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This Disturbing Himalayan Lake Is Filled with Human Bones

Himalayan Lake

They thought they were the victims of a violent hailstorm. Before that, people thought they were an army that had fallen during a war. According to popular belief, however, it was the fault of an exterminating god. But the only truth is that no one even today knows how the bones of at least 500 people ended up in a Himalayan Lake, at an altitude of 5,020 meters, in an uninhabited territory surrounded only by glaciers and snowy rocks.

This is the mystery that makes Roopkund, the skeleton lake of Uttarakhand, India, even more fascinating.

Roopkund – The Mysterious Himalayan Lake Full of Human Bones

We are along the route of the Nanda Devi Raj Jat. Here, every summer, when the ice melts, thousands of bones re-emerge.

No skeleton has yet been found intact. Femurs, ulnas, skulls and ribs are scattered throughout the site, which has become one of the most famous and disturbing trekking routes in the Himalayas.

The spectral discovery was made by a ranger during World War II. Since then, several teams of researchers have analyzed the unusual ice cemetery and advanced hypotheses. The most recent comes from a study published in Nature Communications that dated and analyzed the DNA of 38 corps found in Roopkund. However, instead of shedding light on what happened, the latest findings have called everything into question.

Ongoing Research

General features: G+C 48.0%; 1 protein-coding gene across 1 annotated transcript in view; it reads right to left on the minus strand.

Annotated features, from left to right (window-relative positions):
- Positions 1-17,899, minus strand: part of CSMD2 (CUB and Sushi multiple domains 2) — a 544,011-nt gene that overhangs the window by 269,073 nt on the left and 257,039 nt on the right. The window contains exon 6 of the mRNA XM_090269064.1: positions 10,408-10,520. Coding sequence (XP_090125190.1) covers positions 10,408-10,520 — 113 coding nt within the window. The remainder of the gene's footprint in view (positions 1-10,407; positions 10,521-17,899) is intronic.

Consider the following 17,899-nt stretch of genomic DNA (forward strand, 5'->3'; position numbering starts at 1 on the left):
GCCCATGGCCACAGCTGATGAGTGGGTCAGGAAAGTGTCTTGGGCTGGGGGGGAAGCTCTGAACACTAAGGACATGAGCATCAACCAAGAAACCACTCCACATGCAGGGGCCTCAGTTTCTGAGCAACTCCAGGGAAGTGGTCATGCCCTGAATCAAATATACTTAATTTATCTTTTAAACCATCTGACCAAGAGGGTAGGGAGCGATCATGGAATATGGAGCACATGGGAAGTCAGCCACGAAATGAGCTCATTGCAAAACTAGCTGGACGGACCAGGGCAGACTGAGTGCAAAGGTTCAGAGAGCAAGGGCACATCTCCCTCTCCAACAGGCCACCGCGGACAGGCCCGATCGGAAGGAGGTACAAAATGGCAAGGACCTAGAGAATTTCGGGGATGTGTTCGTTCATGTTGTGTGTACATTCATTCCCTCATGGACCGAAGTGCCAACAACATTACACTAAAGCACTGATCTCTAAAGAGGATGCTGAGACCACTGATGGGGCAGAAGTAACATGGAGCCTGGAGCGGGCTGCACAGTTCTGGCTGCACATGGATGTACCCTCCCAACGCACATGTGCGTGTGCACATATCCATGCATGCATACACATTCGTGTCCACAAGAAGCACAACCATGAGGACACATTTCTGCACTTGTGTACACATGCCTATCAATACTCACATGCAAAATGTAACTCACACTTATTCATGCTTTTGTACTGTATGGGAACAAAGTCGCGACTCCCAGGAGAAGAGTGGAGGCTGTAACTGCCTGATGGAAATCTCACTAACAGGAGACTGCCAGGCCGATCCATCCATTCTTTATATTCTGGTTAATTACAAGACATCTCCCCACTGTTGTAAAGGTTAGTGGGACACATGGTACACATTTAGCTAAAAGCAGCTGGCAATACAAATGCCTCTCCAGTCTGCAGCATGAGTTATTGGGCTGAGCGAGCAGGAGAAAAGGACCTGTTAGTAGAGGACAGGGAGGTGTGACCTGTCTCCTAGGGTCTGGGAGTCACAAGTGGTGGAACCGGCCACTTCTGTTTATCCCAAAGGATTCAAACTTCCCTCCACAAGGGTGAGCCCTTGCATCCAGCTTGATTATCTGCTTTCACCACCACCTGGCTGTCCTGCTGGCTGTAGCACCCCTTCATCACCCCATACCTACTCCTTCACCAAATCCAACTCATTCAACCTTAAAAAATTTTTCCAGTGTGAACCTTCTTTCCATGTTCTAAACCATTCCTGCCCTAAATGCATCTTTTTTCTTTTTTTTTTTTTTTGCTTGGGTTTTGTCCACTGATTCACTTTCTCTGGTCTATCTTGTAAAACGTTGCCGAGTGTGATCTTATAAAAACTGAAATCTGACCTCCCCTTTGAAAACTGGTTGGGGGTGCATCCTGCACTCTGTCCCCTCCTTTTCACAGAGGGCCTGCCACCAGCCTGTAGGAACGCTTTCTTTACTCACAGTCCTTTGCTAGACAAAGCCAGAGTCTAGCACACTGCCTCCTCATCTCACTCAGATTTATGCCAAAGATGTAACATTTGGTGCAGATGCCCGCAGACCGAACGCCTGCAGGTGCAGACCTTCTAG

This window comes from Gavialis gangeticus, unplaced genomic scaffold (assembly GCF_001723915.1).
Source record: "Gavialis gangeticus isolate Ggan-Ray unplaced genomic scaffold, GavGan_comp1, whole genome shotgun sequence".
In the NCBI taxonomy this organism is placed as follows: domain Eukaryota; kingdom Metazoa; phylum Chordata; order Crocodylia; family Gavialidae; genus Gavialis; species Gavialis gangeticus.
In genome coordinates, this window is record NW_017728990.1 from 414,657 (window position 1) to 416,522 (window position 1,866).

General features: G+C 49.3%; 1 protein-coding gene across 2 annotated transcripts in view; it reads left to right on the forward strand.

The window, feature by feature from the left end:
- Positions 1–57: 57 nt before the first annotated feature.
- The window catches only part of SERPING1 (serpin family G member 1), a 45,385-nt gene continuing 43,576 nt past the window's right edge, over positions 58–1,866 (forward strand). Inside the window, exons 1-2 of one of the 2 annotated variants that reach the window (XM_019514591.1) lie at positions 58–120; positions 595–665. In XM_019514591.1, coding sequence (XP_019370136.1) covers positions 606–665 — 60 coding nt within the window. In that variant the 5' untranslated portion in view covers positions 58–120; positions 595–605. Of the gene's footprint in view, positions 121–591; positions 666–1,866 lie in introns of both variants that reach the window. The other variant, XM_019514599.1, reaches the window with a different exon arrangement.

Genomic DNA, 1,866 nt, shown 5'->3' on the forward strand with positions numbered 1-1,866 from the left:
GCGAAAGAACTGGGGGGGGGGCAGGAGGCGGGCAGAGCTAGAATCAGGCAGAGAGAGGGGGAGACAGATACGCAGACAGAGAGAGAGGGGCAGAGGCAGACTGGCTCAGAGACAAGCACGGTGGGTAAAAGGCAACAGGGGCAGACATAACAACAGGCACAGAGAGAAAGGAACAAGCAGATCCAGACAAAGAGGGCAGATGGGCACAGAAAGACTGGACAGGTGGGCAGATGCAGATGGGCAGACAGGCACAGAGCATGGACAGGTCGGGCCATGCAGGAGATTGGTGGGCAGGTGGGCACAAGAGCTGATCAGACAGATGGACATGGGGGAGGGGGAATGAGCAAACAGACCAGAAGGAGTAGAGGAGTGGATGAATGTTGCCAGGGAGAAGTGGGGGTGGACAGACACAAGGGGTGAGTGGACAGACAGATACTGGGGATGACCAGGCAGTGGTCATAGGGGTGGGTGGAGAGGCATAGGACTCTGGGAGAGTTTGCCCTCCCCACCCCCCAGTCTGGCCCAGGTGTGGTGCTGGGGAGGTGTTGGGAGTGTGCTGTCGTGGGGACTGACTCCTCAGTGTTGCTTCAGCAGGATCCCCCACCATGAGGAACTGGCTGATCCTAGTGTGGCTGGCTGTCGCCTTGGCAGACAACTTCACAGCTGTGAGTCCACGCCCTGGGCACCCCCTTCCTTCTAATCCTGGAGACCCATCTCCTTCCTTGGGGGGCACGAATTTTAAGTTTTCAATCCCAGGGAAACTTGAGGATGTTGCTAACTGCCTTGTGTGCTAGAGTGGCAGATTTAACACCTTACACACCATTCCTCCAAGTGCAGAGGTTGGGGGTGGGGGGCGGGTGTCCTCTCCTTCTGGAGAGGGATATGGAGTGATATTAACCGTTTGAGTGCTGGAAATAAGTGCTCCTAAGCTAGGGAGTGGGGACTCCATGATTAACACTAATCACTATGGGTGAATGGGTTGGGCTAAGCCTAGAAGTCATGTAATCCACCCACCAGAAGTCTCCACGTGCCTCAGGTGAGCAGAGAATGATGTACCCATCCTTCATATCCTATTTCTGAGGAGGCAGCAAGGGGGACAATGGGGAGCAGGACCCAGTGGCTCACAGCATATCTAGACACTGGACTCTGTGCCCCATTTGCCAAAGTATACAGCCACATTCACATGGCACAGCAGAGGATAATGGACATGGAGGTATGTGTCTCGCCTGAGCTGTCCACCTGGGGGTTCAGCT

The international research group, led by Dr. Éadaoin Harney, has indeed confirmed that most people died about a thousand years ago. However, this was not a new discovery, as it comes from previous research. In addition, other researchers had identified a brutal hailstorm around 800 AD as the cause of the catastrophe. However, the catastrophe did not affect all the victims of the lake and especially, not all at once. It seems that some bones belong to people who died much more recently, probably in the early 1800s. Their genetic make-up, moreover, would be more similar to the Mediterranean one than to that of South Asia – at least for the majority of the remains buried there.

The story gets complicate. The riddle is inevitably amplifying Roopokund’s fame, also causing the loss of important archaeological evidence. Over the years, hikers have in fact moved and removed bones. They may even have stolen some of them. And there have been landslides and extreme weather events that have scattered the skeletons and made the research work more difficult. This mystery, in short, seems destined to be trapped in the ice forever.

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